Yes, that's Rosie the Riveter, in the classic WWII poster, leading the charge to change. And on our cover, we feature an updated Rosie to make the point that, in a time of change, your job is change. Change, learning, and leadership are the big three of the new economy.
Let's start with change. What happens when change itself changes? What happens then, argues Robert B. Reich, is that "Your Job Is Change." It's no longer enough to see yourself as a change agent: The new pace of change and the new style of change make change insurgents of us all.
Learning follows change for the simple reason that, when it comes to change, learning is the only strategy that works. For companies as well as for people, the capacity to learn equals the capacity to change. First, in "Learning 101," our Unit of One feature, you can sample the wisdom of 16 of the brightest learners we could find. Then, for an advanced course, you can learn from the masters: Take a lesson from Tom Kelly, Cisco's Quick Study, and then go to school with Judy Rosenblum, who asks, "Will Companies Ever Learn?"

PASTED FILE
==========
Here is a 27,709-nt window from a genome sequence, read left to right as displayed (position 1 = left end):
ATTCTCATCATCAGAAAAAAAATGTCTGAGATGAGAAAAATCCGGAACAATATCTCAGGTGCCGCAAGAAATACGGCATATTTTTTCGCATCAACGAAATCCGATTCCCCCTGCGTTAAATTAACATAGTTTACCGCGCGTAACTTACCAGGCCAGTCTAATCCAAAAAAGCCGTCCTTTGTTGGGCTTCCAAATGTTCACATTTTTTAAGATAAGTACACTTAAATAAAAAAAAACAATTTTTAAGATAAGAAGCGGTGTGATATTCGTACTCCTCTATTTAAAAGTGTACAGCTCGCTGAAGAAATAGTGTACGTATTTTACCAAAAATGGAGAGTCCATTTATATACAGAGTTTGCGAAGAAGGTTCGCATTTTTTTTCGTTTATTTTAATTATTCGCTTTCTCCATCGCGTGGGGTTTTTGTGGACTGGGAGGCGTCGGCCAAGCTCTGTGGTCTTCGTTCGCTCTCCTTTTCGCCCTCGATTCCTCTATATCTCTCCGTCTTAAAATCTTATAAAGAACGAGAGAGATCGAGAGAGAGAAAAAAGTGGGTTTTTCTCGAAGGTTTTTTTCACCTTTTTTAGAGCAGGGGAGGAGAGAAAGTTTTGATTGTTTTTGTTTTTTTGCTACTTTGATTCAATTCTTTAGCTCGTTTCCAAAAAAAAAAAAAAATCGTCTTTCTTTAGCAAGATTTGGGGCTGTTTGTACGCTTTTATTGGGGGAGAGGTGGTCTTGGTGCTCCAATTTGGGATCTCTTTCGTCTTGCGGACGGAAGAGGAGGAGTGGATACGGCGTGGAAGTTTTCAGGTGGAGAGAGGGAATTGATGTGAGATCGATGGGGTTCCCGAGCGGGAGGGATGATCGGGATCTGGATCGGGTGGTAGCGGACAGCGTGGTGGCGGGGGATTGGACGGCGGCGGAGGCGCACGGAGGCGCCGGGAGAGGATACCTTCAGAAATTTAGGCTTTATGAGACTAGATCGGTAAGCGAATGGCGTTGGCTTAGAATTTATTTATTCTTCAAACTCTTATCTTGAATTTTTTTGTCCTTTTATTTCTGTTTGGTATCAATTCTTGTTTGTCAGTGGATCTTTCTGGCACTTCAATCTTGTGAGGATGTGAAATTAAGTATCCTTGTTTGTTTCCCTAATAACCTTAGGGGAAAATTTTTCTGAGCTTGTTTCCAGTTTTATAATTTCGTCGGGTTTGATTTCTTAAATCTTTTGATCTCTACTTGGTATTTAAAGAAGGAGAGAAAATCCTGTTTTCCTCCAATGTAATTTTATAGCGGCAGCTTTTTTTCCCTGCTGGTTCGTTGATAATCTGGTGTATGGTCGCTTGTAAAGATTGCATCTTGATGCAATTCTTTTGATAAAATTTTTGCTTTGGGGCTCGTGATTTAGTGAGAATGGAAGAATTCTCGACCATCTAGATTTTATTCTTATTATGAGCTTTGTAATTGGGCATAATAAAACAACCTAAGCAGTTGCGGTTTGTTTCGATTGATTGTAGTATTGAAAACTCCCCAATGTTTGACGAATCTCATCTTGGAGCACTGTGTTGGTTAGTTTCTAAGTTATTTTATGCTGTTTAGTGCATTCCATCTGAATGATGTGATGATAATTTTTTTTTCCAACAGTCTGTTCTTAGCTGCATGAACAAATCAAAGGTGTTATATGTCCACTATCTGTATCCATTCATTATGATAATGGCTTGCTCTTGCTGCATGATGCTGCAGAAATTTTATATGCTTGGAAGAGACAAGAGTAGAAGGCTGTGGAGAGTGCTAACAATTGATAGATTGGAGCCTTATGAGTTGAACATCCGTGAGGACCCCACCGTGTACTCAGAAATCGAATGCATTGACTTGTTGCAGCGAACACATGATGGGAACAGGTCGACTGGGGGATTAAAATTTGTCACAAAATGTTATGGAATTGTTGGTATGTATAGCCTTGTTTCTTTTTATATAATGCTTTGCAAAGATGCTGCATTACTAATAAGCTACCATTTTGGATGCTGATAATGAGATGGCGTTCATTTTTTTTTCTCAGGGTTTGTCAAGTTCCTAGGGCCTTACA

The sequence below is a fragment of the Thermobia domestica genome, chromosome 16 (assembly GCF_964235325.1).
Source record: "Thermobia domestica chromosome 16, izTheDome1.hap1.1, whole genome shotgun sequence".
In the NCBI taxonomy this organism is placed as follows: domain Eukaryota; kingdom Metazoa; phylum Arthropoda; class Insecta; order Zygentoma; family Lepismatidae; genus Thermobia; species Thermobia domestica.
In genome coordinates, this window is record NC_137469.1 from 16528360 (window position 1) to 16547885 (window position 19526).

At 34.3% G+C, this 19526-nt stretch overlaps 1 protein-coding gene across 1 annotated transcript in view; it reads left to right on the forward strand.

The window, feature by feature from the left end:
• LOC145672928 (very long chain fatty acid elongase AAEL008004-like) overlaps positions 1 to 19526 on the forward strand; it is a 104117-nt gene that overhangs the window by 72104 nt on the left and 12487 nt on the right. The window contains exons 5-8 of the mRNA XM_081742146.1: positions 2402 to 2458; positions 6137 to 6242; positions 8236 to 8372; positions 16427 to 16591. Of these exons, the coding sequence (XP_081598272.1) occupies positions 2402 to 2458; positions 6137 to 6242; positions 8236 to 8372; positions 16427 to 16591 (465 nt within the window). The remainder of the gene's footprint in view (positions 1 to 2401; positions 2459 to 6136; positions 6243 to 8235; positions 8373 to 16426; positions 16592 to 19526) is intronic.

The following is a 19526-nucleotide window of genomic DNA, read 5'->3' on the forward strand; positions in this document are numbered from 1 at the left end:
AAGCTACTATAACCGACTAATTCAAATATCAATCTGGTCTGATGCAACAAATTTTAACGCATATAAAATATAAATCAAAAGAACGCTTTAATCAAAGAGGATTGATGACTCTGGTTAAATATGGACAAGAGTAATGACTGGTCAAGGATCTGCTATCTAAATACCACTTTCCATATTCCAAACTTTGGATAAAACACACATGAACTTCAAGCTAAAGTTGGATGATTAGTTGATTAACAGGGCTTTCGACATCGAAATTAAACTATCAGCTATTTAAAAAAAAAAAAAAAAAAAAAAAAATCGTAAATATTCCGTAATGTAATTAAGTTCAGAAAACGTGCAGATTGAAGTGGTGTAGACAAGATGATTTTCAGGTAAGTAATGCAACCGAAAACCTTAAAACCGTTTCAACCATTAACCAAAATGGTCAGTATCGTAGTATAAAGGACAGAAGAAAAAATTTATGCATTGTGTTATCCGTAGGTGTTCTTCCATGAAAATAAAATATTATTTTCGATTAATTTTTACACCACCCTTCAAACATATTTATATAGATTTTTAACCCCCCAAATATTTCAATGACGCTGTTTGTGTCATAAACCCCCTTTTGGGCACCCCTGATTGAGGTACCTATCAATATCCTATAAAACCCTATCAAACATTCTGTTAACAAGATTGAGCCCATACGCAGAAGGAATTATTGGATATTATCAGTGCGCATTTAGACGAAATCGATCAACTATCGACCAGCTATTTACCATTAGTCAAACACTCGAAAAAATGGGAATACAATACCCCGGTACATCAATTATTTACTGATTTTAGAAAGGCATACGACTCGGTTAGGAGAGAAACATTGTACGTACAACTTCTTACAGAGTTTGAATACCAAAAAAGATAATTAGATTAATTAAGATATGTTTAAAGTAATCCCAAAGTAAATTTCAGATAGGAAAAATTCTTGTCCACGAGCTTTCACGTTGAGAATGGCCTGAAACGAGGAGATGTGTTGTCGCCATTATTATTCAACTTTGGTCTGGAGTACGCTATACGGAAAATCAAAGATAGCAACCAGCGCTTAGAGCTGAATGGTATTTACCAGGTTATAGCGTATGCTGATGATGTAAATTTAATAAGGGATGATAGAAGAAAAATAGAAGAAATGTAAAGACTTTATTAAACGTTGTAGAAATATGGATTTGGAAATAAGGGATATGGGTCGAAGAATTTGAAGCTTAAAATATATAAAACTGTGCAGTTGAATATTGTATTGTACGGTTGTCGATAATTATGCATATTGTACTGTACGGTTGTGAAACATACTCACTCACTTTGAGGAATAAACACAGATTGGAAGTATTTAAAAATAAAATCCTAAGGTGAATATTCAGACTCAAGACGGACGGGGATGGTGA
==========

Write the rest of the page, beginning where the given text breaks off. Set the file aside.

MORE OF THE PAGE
Finally, there is leadership. As we approach the first U.S. presidential election in this millennium, we decided to take a special look at the first collision of the new economy and the old politics. How does the new economy affect the job of the president? To find out, Fast Company interviewed Vice President Al Gore and Texas governor George W. Bush. And, at the intersection of the cyber-economy and the government, we discovered "America's Top Cybercop": Jodie Bernstein, a 74-year-old lawyer and crusader. The challenge that she faces as director of the Federal Trade Commission's Bureau of Consumer Protection serves as a reminder that change, learning, and leadership go hand in hand (in hand).
After all, in the new economy, you never know what to expect — which makes the future both rosy and, um, riveting.
A version of this article appeared in the October 2000 issue of Fast Company magazine.